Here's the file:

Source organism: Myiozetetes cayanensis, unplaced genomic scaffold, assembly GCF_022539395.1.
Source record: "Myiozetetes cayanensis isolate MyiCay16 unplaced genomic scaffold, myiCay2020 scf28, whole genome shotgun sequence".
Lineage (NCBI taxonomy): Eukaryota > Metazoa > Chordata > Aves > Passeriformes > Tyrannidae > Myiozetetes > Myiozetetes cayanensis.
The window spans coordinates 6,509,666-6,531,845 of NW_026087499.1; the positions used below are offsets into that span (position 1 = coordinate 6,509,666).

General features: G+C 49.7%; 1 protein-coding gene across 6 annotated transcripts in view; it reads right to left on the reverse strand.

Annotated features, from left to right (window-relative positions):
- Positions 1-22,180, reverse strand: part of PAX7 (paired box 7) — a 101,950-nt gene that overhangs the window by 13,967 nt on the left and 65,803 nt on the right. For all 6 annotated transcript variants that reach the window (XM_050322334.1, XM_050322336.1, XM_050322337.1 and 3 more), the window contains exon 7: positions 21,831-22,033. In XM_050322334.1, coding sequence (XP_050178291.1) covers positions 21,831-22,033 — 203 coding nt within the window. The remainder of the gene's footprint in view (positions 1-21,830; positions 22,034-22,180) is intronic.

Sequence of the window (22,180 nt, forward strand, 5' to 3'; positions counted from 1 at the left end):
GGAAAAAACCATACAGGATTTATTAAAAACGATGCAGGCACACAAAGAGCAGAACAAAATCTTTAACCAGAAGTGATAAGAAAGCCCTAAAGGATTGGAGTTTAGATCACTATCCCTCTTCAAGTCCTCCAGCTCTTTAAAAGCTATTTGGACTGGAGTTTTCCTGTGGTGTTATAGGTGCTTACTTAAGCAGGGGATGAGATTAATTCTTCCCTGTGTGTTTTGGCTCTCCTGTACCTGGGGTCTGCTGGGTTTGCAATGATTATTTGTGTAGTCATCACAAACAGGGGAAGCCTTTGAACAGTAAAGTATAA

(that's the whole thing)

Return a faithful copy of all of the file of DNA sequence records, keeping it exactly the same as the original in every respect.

Source organism: Myiozetetes cayanensis, unplaced genomic scaffold, assembly GCF_022539395.1.
Source record: "Myiozetetes cayanensis isolate MyiCay16 unplaced genomic scaffold, myiCay2020 scf28, whole genome shotgun sequence".
Lineage (NCBI taxonomy): Eukaryota > Metazoa > Chordata > Aves > Passeriformes > Tyrannidae > Myiozetetes > Myiozetetes cayanensis.
The window spans coordinates 6,509,666-6,531,845 of NW_026087499.1; the positions used below are offsets into that span (position 1 = coordinate 6,509,666).

General features: G+C 49.7%; 1 protein-coding gene across 6 annotated transcripts in view; it reads right to left on the reverse strand.

Annotated features, from left to right (window-relative positions):
- Positions 1-22,180, reverse strand: part of PAX7 (paired box 7) — a 101,950-nt gene that overhangs the window by 13,967 nt on the left and 65,803 nt on the right. For all 6 annotated transcript variants that reach the window (XM_050322334.1, XM_050322336.1, XM_050322337.1 and 3 more), the window contains exon 7: positions 21,831-22,033. In XM_050322334.1, coding sequence (XP_050178291.1) covers positions 21,831-22,033 — 203 coding nt within the window. The remainder of the gene's footprint in view (positions 1-21,830; positions 22,034-22,180) is intronic.

Sequence of the window (22,180 nt, forward strand, 5' to 3'; positions counted from 1 at the left end):
GGAAAAAACCATACAGGATTTATTAAAAACGATGCAGGCACACAAAGAGCAGAACAAAATCTTTAACCAGAAGTGATAAGAAAGCCCTAAAGGATTGGAGTTTAGATCACTATCCCTCTTCAAGTCCTCCAGCTCTTTAAAAGCTATTTGGACTGGAGTTTTCCTGTGGTGTTATAGGTGCTTACTTAAGCAGGGGATGAGATTAATTCTTCCCTGTGTGTTTTGGCTCTCCTGTACCTGGGGTCTGCTGGGTTTGCAATGATTATTTGTGTAGTCATCACAAACAGGGGAAGCCTTTGAACAGTAAAGTATAA